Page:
trahison

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English[edit]

Etymology[edit]

From French trahison.

Noun[edit]

trahison (uncountable)

  1. (rare) Treason.
    • 2010, Christopher Hitchens, Hitch-22, Atlantic 2010, p. 270:
      That this trahison would take a partly “multicultural” form was also something that was slowly ceasing to surprise me.

French[edit]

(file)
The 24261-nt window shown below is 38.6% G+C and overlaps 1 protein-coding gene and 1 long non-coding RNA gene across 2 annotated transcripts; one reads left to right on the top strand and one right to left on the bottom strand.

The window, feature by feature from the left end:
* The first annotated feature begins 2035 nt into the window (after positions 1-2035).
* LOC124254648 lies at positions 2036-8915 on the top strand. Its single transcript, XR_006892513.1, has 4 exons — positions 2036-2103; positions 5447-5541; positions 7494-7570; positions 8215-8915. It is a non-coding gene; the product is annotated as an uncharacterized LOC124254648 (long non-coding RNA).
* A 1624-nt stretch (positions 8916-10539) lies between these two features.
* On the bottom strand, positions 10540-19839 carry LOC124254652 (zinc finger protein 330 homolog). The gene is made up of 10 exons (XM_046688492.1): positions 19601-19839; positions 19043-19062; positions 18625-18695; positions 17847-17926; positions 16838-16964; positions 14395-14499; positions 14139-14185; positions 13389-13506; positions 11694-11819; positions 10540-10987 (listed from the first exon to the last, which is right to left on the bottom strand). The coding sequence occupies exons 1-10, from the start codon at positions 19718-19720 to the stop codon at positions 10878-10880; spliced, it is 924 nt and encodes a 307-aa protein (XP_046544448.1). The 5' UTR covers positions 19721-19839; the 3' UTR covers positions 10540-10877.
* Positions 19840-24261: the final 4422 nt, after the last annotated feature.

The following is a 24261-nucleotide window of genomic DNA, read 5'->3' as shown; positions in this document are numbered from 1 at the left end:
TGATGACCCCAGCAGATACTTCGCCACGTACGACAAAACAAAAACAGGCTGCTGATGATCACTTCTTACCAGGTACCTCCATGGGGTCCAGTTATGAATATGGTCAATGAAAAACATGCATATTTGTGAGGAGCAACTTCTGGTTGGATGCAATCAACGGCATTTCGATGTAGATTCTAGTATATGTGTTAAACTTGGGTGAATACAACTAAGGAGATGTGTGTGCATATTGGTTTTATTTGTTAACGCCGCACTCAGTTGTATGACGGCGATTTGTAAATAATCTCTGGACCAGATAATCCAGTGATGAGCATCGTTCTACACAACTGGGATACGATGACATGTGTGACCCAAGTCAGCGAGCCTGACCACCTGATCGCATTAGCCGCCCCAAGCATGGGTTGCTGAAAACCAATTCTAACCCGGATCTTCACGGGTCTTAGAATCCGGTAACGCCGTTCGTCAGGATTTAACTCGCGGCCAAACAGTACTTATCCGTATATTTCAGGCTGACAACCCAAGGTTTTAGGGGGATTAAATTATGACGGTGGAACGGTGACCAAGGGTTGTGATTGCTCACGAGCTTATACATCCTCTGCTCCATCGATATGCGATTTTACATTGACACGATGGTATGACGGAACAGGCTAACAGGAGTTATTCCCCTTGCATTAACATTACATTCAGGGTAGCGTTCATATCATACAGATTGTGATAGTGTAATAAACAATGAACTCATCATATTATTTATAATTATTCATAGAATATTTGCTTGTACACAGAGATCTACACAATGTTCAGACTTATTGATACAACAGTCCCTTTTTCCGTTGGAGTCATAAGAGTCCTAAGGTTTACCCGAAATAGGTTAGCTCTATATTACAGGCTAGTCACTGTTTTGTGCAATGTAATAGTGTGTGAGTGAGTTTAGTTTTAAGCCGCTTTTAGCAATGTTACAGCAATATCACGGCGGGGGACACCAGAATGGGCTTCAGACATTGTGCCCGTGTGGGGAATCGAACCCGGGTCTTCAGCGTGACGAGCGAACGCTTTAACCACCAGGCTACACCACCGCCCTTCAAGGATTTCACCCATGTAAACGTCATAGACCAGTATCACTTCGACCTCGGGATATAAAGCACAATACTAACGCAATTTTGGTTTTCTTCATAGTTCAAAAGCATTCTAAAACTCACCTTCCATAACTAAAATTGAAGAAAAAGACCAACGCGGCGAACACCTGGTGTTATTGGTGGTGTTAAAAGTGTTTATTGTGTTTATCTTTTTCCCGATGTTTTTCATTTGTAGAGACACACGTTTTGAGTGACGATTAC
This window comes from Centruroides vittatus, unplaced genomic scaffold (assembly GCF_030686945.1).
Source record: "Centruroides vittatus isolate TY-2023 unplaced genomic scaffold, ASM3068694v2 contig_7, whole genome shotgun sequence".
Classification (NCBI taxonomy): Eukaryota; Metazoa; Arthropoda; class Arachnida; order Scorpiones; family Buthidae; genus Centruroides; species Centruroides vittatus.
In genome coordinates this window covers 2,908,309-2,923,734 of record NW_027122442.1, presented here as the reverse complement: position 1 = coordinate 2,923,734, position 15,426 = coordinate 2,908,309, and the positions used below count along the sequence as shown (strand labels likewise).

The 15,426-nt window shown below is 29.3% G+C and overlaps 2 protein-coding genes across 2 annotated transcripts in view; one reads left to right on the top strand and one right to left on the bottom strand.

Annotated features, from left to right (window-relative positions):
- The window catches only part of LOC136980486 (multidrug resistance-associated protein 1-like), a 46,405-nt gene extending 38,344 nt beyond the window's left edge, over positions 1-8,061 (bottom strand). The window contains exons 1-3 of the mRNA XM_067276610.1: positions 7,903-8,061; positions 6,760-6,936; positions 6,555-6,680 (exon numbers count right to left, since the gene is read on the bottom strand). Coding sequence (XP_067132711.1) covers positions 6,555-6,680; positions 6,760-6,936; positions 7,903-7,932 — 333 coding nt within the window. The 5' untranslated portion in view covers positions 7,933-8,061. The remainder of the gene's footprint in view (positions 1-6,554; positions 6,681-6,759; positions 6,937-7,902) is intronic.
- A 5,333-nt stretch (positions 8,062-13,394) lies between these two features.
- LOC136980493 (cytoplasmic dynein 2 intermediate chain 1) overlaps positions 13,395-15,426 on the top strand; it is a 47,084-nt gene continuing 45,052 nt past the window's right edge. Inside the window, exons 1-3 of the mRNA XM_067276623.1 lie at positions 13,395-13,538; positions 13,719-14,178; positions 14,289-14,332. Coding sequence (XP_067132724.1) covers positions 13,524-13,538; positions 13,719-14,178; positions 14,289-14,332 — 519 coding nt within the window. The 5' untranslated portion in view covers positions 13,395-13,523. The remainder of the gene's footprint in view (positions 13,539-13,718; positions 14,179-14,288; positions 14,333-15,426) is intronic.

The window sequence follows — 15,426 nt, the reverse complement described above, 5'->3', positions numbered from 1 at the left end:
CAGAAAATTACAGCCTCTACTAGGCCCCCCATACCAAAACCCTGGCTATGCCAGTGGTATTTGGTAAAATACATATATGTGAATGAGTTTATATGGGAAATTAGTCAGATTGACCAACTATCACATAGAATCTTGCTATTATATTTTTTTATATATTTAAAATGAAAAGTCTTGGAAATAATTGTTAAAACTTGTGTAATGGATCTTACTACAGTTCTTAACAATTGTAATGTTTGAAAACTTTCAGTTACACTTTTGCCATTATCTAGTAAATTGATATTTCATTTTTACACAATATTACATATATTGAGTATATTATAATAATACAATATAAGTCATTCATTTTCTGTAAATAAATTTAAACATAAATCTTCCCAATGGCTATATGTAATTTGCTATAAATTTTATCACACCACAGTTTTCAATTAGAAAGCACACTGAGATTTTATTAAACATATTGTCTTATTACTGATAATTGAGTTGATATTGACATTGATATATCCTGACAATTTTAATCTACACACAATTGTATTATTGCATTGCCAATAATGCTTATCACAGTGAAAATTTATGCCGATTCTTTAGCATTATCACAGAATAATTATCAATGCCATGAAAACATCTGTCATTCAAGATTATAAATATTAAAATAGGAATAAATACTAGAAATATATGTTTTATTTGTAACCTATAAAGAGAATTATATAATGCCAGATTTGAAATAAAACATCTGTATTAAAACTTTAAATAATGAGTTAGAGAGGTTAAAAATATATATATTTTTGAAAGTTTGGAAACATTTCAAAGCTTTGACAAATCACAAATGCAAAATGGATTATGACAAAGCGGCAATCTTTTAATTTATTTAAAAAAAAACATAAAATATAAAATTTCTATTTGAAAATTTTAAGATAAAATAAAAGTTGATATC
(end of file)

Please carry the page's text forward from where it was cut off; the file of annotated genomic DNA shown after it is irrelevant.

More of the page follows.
Etymology[edit]

trahir +‎ -on. Based on Old French traïson, from Latin traditio, traditionem.

Pronunciation[edit]

  • IPA(key): /tʁa.i.zɔ̃/
  • Homophone: trahisons
  • Hyphenation: tra‧hi‧son

Noun[edit]

trahison f (plural trahisons)

  1. treason
  2. betrayal

Derived terms[edit]

Related terms[edit]

External links[edit]


Jèrriais[edit]

Etymology[edit]

From Old French traïson, from Latin trāditiō, trāditiōnem.

Noun[edit]

trahison f (plural trahisons)

  1. treason

Middle French[edit]

Alternative forms[edit]

Noun[edit]

trahison f (plural trahisons)

  1. treason